Guest post by Stephen Jeske
Any established business blog with a sufficient readership will eventually encounter negative comments.
In an odd way, it’s an indicator of success. It means that someone is actually listening.
The commenter may not agree with your viewpoint, and that provides you with an incredible opportunity, provided you take advantage.
Verify Your Blog Settings
What you do with your blog is your own business. Unlike social media, it’s your game and your rules—everyone else has to abide. So make sure that you’ve set your blog to always moderate comments. That way, you get to review them before they get published. You’re going to want to keep tabs on the conversation anyway, so do this ahead of time to avoid any potential problems.
Reconsider Allowing Comments
Before the rise of social media, blog comments were considered crucial in developing an audience.
However, the consensus has begun to change, with high-profile bloggers like Seth Godin turning off blog commenting and bringing the conversation over to social media.
It’s worth considering, especially when you take into account that comments can affect a post’s search engine ranking in a negative way. Too many comments, good or bad, can hijack a post and destroy any on-page keyword optimization.
Create Comment Posting Guidelines
If you’re going to allow comments, you want to create an environment that encourages productive discussion. Create a guidelines page and post a link to it. That way, your readers understand what is expected. Make it simple and easy to read—for example, “no foul language or personal attacks”—and avoid too much legalese. Readers need to be aware that posting comments to your blog is a privilege and not a right.
Delete When Necessary
It’s your blog and it’s your choice. Just because someone has posted a comment does not mean it has to be published. You may have legitimate reasons for not approving a comment, such as inappropriate language. That’s why it’s good to have a set of commenting guidelines that you consistently follow. You can always contact the poster, explaining your reason for not publishing his or her comment.
Move the Conversation Offline
Occasionally, situations can be resolved better through email or a phone call. In those cases, it can be better to move the conversation off your blog. If the comment is worth publishing, then do so and add in your invitation to contact you by email; otherwise, just contact the commenter directly.
Don’t Take it Personally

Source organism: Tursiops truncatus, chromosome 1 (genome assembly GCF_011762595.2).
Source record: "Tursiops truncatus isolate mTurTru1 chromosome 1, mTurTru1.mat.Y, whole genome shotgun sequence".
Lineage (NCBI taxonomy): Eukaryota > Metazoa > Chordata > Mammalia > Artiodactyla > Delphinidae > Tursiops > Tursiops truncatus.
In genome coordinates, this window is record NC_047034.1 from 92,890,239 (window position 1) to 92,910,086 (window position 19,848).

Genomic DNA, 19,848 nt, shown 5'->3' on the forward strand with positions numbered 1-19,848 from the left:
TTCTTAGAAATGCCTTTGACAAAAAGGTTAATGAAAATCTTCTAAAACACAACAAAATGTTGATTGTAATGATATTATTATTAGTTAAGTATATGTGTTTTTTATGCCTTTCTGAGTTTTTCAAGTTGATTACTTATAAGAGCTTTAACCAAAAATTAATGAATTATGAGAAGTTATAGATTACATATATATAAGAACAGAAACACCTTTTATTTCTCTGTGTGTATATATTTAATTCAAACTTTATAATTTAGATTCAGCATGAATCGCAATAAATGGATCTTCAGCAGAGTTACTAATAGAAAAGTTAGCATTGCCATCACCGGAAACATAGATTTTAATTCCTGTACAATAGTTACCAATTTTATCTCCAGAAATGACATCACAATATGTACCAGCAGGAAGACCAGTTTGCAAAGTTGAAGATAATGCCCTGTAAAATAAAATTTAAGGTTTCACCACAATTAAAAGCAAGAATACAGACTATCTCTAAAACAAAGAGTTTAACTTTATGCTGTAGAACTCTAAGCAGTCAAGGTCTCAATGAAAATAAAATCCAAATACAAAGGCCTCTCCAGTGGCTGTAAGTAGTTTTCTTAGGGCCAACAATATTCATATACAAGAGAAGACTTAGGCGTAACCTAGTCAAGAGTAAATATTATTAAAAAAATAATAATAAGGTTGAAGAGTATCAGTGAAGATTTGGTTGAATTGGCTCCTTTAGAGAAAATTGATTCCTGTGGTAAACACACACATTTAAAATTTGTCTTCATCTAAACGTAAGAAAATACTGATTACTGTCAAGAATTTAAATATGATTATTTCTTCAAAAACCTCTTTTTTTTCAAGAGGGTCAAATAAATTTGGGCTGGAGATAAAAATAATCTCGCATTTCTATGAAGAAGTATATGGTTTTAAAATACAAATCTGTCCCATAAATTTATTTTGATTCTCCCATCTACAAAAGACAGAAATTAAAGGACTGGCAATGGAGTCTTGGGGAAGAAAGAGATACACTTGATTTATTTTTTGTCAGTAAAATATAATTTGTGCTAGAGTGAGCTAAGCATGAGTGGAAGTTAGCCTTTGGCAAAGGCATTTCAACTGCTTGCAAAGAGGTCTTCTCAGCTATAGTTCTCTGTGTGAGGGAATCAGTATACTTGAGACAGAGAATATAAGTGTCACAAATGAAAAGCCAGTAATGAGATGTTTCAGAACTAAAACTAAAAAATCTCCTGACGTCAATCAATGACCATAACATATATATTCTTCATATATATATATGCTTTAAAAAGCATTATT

Be professional and respectful at all times. There’s always someone in every crowd that wants everyone else to share in their misery. So don’t go down that road. Sometimes, the written word comes cross differently than when expressed in person, and you may be reading too much into the comment. Also, it’s easier for people to say things online that they normally wouldn’t say out loud. The commenter may be saying far more than they actually mean.
Stick to the Facts
Negative comments, especially really nasty ones, are often long on emotion and short on facts. Make sure your response sticks to the facts, and do not counteract with emotion. Politely correct the commenter if their facts are wrong, and provide them with an opportunity to save face. Negative comments are frequently the result of a poster having incorrect information.
They’re more likely to come around to your side of thinking if you provide them with an opportunity. But if you get their back up against a wall, it doesn’t matter what facts you have—they’re unlikely to change opinion.
Replying as fast as possible and with an intelligent response shows your readers that you care. In this case, actions speak louder than words.However, you need both a quick and coherent response; otherwise, you will fail in establishing your commitment. It’s a good idea to include a response time in your comment posting guidelines so that you set an appropriate expectation.
Treat negative blog comments like any other comments and maintain a positive and genuine attitude.
A lot of business pundits advise not use phrases like “I’m sorry” and instead use “I understand,” or a similar phrase.
Don’t admit you’ve done something wrong, but offer to solve their problem, since that’s usually all people want. Remember to be sincere, and avoid any formulaic response.
See it as an Opportunity, Not a Problem
Many times, a customer will do business with the competition instead of taking time to express their dissatisfaction. A negative comment is an opportunity to engage with your audience, help resolve their situation, and create a happy customer. So seize the opportunity for what it really is.
While some people think that any comment is better none, other’s think that some comments can damage a company’s reputation. While you can’t manage what others say about your company, you can always control your response. A good response goes far in improving an organization’s standing.
About the author:
Stephen Jeske is an avid outdoor enthusiast with a passion for coffee. He frequently writes about personal branding, careers, and the best practice for managing one’s business reputation.